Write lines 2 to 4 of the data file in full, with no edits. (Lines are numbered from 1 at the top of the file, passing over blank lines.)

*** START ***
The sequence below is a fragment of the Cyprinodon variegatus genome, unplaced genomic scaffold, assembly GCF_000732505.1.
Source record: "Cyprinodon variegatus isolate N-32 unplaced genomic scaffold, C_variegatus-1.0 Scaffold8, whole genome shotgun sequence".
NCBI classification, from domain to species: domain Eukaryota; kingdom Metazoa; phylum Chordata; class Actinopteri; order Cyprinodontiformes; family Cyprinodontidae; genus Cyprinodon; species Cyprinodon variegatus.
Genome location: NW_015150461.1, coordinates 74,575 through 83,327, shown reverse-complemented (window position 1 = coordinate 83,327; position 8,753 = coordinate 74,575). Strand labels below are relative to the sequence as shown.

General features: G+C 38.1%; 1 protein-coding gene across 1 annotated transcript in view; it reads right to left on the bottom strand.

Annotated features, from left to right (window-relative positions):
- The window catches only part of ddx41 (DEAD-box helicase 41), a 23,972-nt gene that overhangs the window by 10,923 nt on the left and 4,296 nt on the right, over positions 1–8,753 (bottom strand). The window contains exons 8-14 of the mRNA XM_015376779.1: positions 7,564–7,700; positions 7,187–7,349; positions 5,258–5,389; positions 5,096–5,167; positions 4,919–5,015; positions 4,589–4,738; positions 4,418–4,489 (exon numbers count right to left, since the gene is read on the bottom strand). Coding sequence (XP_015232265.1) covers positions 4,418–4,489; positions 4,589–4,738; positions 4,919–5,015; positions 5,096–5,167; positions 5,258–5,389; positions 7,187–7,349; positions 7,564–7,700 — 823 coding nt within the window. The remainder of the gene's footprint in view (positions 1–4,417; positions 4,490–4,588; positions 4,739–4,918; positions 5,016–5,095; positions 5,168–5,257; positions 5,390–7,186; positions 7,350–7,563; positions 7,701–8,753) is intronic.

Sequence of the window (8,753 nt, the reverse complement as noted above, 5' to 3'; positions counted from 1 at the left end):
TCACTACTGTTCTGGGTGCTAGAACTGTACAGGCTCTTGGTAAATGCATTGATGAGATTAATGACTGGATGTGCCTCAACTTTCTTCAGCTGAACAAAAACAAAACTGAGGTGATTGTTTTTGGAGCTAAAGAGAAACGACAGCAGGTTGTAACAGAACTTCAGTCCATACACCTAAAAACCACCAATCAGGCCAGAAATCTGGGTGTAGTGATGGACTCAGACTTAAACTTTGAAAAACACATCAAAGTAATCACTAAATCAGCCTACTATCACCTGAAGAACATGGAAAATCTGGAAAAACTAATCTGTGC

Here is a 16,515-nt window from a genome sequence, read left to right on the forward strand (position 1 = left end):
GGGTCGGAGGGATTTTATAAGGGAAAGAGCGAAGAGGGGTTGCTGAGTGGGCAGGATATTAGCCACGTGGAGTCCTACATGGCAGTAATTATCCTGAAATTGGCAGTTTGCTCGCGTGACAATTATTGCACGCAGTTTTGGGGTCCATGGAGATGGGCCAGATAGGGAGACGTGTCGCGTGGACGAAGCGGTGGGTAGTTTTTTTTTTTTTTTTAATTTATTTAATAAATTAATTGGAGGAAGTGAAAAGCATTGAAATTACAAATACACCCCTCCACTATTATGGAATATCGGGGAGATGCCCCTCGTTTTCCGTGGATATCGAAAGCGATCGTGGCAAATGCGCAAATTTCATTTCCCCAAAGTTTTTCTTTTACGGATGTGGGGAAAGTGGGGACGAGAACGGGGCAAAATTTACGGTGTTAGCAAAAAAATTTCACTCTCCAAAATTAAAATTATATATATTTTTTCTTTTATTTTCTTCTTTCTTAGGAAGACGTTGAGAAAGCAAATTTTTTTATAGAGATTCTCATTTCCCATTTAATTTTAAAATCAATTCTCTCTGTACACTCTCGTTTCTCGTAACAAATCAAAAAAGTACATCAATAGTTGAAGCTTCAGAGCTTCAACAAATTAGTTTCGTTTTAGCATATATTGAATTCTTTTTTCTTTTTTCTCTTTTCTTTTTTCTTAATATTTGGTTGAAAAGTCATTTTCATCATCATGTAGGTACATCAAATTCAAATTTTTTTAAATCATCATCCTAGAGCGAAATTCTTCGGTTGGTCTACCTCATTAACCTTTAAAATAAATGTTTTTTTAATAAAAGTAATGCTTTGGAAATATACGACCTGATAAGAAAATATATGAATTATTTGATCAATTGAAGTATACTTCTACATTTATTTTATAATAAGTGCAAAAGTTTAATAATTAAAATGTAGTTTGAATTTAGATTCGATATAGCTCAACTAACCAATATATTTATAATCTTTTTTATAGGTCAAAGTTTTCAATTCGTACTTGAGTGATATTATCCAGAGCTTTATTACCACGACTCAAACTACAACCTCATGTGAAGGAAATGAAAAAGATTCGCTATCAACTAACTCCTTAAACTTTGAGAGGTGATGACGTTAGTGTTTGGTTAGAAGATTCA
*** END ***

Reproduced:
Source record: "Cyprinodon variegatus isolate N-32 unplaced genomic scaffold, C_variegatus-1.0 Scaffold8, whole genome shotgun sequence".
NCBI classification, from domain to species: domain Eukaryota; kingdom Metazoa; phylum Chordata; class Actinopteri; order Cyprinodontiformes; family Cyprinodontidae; genus Cyprinodon; species Cyprinodon variegatus.
Genome location: NW_015150461.1, coordinates 74,575 through 83,327, shown reverse-complemented (window position 1 = coordinate 83,327; position 8,753 = coordinate 74,575). Strand labels below are relative to the sequence as shown.